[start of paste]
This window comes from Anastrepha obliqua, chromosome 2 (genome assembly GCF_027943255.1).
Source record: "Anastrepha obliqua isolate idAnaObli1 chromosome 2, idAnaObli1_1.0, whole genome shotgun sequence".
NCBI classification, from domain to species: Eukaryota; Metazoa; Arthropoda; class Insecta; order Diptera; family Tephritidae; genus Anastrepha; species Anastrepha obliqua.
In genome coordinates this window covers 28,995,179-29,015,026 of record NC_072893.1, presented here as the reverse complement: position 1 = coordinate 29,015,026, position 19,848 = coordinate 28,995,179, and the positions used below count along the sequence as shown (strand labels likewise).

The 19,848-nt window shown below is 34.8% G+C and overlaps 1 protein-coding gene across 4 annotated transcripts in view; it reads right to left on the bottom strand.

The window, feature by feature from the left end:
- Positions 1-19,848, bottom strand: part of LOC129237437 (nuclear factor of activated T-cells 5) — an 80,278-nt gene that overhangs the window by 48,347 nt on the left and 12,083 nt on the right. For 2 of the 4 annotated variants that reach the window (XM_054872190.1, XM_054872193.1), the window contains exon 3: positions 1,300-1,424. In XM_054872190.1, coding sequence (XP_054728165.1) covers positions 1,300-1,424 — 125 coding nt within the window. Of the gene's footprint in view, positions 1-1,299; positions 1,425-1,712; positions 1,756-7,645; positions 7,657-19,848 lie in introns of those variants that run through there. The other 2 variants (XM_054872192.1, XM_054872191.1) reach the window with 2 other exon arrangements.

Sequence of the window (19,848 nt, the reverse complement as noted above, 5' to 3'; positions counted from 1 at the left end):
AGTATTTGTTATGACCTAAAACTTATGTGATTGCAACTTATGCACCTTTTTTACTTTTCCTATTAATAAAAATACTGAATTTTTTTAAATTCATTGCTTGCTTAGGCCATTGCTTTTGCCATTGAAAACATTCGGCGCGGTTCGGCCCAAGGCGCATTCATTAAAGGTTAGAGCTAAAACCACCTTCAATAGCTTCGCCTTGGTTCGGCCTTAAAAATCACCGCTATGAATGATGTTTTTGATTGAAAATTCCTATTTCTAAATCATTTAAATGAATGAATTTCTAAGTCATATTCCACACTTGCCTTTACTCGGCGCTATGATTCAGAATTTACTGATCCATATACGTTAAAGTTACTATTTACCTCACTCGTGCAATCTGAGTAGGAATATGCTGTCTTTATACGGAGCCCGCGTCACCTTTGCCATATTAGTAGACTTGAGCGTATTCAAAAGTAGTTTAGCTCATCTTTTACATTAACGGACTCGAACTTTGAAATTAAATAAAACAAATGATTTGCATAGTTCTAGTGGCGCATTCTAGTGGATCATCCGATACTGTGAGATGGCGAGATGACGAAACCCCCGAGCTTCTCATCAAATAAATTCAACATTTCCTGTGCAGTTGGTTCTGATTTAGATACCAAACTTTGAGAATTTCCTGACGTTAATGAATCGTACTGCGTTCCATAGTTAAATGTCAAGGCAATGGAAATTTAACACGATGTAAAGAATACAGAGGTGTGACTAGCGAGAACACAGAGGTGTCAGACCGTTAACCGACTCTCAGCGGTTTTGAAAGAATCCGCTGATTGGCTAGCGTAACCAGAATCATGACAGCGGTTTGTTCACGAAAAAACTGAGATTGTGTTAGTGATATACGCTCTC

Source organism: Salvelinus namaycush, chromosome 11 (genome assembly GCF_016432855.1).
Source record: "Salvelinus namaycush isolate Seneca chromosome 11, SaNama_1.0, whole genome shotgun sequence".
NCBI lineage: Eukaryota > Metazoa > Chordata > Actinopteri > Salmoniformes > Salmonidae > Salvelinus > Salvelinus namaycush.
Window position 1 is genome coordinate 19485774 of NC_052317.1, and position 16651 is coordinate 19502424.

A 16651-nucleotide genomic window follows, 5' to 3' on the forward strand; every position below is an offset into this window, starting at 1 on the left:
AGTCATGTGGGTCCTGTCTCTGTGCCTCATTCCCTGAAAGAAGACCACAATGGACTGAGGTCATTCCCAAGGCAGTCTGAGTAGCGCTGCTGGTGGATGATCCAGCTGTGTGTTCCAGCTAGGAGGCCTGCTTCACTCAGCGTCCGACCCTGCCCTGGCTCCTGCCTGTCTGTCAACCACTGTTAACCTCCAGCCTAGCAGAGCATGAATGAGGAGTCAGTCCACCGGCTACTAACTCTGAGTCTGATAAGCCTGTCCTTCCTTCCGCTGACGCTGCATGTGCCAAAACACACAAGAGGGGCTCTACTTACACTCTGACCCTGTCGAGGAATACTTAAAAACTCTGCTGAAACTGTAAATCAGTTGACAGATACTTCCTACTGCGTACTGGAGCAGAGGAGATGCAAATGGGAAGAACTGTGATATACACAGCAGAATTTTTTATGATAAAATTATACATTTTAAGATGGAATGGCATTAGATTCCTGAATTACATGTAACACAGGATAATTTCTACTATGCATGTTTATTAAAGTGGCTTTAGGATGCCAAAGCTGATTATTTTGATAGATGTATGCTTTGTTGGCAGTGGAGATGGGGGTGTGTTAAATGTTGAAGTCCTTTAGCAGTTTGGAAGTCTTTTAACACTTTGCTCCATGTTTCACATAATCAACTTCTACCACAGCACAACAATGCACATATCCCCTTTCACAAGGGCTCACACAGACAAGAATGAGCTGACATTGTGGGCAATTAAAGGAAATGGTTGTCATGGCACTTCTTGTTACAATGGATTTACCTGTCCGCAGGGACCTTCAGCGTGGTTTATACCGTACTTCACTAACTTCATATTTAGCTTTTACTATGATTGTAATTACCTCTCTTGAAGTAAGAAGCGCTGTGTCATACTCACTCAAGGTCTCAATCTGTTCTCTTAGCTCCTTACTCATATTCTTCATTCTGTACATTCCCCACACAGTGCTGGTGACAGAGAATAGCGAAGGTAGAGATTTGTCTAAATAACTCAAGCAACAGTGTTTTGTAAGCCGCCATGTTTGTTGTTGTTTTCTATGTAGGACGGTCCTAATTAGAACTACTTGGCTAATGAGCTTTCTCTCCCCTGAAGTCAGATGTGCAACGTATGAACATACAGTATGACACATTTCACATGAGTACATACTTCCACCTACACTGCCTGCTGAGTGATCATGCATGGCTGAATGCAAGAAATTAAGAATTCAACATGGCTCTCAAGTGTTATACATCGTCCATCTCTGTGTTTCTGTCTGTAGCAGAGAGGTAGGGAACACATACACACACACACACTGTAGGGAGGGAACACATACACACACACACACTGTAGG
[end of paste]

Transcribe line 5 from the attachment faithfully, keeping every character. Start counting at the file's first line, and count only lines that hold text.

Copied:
The 19,848-nt window shown below is 34.8% G+C and overlaps 1 protein-coding gene across 4 annotated transcripts in view; it reads right to left on the bottom strand.